Hartford Study Stresses Need to Keep Policies in a Secure Place

December 28, 2001

A recent independent survey of 859 adults sponsored by The Hartford Financial Services Group found that many households don’t keep important papers, like insurance policies, in a secure enough place, thus risking their loss in case of fire, flood or other disaster.

Persons 55 or older are more careful. 82 percent keep their valuable papers in “a secure, accessible location.” While only 55 percent of the those responding under the age of 55 did so.

Richard Vaughan, director of loss control technical services at The Hartford, stated that a particular concern was the fact that 81 percent lack a household inventory of valuable goods or fail to store it safely. “Such inventories are invaluable in determining losses from a theft, fire or other disaster, and can significantly increase compensation for insured goods,” said Vaughan.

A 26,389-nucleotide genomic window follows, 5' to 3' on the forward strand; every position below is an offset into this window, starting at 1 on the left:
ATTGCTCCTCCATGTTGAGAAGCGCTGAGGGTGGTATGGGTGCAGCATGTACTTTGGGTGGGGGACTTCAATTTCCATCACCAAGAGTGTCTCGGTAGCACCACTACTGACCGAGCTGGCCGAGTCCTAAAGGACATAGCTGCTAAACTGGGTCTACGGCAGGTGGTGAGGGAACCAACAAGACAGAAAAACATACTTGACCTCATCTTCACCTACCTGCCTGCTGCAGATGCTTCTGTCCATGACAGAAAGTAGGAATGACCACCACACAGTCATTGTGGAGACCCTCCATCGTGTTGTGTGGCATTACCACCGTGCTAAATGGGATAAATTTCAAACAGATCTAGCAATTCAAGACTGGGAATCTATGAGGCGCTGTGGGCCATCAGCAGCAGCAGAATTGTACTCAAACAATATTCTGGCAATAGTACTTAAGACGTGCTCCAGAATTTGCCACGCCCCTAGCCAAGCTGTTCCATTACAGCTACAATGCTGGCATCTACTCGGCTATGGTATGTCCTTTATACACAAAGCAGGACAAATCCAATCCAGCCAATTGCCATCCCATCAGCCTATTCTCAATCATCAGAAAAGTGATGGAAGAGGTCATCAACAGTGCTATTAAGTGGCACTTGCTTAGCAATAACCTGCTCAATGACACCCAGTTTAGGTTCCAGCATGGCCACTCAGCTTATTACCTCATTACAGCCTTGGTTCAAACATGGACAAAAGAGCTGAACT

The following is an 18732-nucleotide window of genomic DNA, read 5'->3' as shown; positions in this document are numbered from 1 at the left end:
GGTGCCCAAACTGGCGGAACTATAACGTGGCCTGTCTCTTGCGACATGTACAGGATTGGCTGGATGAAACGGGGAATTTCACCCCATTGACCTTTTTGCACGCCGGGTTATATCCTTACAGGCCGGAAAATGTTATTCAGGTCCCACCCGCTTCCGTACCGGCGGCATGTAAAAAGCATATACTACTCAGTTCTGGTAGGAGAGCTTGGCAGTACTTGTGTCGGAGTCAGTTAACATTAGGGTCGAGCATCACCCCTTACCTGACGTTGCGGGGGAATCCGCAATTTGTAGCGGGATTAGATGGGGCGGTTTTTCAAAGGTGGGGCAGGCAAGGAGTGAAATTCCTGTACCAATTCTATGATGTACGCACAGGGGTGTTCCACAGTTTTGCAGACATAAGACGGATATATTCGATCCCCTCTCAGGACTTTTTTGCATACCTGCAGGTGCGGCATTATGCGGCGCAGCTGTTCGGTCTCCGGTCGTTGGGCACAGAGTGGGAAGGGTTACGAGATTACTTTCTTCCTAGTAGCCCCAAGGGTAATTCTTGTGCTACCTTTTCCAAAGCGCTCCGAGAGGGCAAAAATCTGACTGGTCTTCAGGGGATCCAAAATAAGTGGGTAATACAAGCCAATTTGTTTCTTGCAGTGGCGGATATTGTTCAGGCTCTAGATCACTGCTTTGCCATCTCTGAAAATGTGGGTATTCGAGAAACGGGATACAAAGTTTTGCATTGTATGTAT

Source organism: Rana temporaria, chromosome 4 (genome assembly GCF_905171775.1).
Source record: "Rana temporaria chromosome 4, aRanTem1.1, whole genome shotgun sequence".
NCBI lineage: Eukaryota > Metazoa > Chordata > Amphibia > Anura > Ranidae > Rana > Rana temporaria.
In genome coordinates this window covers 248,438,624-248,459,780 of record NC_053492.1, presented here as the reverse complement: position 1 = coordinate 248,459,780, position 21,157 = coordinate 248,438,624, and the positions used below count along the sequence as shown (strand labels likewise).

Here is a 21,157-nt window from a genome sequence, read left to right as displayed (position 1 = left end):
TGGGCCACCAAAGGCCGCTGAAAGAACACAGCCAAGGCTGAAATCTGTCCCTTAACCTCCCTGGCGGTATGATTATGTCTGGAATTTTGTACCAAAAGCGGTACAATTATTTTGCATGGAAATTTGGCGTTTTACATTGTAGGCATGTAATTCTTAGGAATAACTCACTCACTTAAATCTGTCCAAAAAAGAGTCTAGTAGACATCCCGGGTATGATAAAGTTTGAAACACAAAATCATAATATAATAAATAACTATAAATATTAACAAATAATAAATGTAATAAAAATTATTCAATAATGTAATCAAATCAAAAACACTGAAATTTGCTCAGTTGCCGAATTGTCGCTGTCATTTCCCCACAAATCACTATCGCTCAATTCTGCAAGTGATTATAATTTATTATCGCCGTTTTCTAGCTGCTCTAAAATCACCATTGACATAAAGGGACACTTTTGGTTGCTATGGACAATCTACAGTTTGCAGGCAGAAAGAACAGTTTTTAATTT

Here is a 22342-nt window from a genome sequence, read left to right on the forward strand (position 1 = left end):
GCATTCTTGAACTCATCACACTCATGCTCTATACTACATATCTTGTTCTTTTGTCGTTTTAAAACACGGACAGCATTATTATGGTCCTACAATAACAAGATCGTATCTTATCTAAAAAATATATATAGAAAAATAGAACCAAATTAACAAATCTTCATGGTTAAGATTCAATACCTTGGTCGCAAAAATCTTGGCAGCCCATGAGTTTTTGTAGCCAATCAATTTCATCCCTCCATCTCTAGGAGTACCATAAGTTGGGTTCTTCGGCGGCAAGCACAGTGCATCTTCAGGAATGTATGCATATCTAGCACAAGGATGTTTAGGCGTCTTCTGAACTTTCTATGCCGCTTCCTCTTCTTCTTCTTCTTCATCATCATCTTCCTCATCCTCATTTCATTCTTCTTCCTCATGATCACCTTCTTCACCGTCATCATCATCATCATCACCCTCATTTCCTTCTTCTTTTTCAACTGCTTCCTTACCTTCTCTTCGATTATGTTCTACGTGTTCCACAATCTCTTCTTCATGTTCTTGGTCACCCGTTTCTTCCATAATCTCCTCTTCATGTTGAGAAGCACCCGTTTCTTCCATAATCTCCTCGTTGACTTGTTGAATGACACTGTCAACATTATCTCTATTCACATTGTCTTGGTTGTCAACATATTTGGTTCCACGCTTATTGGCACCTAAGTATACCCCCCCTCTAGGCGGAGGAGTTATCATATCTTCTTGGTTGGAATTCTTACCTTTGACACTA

The Hartford stressed that insurance policies, deeds and other information pertaining to a building should be stored away from the building, ideally in a safe deposit box. These papers can be retrieved if the building is damaged or destroyed. Other important records, such as family records, bank and credit card data, important phone numbers, etc. should be kept in a fire and burglar resistant safe, a safety deposit box or similar secure place.

Was this article valuable?

Here are more articles you may enjoy.